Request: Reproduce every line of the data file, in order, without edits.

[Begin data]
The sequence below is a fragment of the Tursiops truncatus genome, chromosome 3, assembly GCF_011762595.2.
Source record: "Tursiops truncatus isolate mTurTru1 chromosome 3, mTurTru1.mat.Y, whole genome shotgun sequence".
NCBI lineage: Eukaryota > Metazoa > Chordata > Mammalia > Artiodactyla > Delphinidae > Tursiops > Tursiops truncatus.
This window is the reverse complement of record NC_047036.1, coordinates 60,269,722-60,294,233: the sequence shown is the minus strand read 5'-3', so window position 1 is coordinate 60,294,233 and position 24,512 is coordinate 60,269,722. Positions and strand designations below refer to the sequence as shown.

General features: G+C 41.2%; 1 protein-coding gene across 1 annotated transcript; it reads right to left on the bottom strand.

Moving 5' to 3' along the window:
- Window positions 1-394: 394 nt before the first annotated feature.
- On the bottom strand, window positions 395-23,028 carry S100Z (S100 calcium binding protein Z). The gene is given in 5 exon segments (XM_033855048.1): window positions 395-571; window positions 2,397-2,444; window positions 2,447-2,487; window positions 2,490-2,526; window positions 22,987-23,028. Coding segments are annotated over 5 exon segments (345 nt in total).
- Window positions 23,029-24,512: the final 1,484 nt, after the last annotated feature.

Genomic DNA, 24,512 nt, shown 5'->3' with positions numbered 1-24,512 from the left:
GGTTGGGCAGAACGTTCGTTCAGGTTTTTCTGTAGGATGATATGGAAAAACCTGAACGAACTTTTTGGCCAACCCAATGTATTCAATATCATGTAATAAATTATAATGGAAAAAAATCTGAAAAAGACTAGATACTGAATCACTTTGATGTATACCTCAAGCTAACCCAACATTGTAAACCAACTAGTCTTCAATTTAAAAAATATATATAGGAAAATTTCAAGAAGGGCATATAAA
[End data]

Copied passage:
The sequence below is a fragment of the Tursiops truncatus genome, chromosome 3, assembly GCF_011762595.2.
Source record: "Tursiops truncatus isolate mTurTru1 chromosome 3, mTurTru1.mat.Y, whole genome shotgun sequence".
NCBI lineage: Eukaryota > Metazoa > Chordata > Mammalia > Artiodactyla > Delphinidae > Tursiops > Tursiops truncatus.
This window is the reverse complement of record NC_047036.1, coordinates 60,269,722-60,294,233: the sequence shown is the minus strand read 5'-3', so window position 1 is coordinate 60,294,233 and position 24,512 is coordinate 60,269,722. Positions and strand designations below refer to the sequence as shown.

General features: G+C 41.2%; 1 protein-coding gene across 1 annotated transcript; it reads right to left on the bottom strand.

Moving 5' to 3' along the window:
- Window positions 1-394: 394 nt before the first annotated feature.
- On the bottom strand, window positions 395-23,028 carry S100Z (S100 calcium binding protein Z). The gene is given in 5 exon segments (XM_033855048.1): window positions 395-571; window positions 2,397-2,444; window positions 2,447-2,487; window positions 2,490-2,526; window positions 22,987-23,028. Coding segments are annotated over 5 exon segments (345 nt in total).
- Window positions 23,029-24,512: the final 1,484 nt, after the last annotated feature.

Genomic DNA, 24,512 nt, shown 5'->3' with positions numbered 1-24,512 from the left:
GGTTGGGCAGAACGTTCGTTCAGGTTTTTCTGTAGGATGATATGGAAAAACCTGAACGAACTTTTTGGCCAACCCAATGTATTCAATATCATGTAATAAATTATAATGGAAAAAAATCTGAAAAAGACTAGATACTGAATCACTTTGATGTATACCTCAAGCTAACCCAACATTGTAAACCAACTAGTCTTCAATTTAAAAAATATATATAGGAAAATTTCAAGAAGGGCATATAAA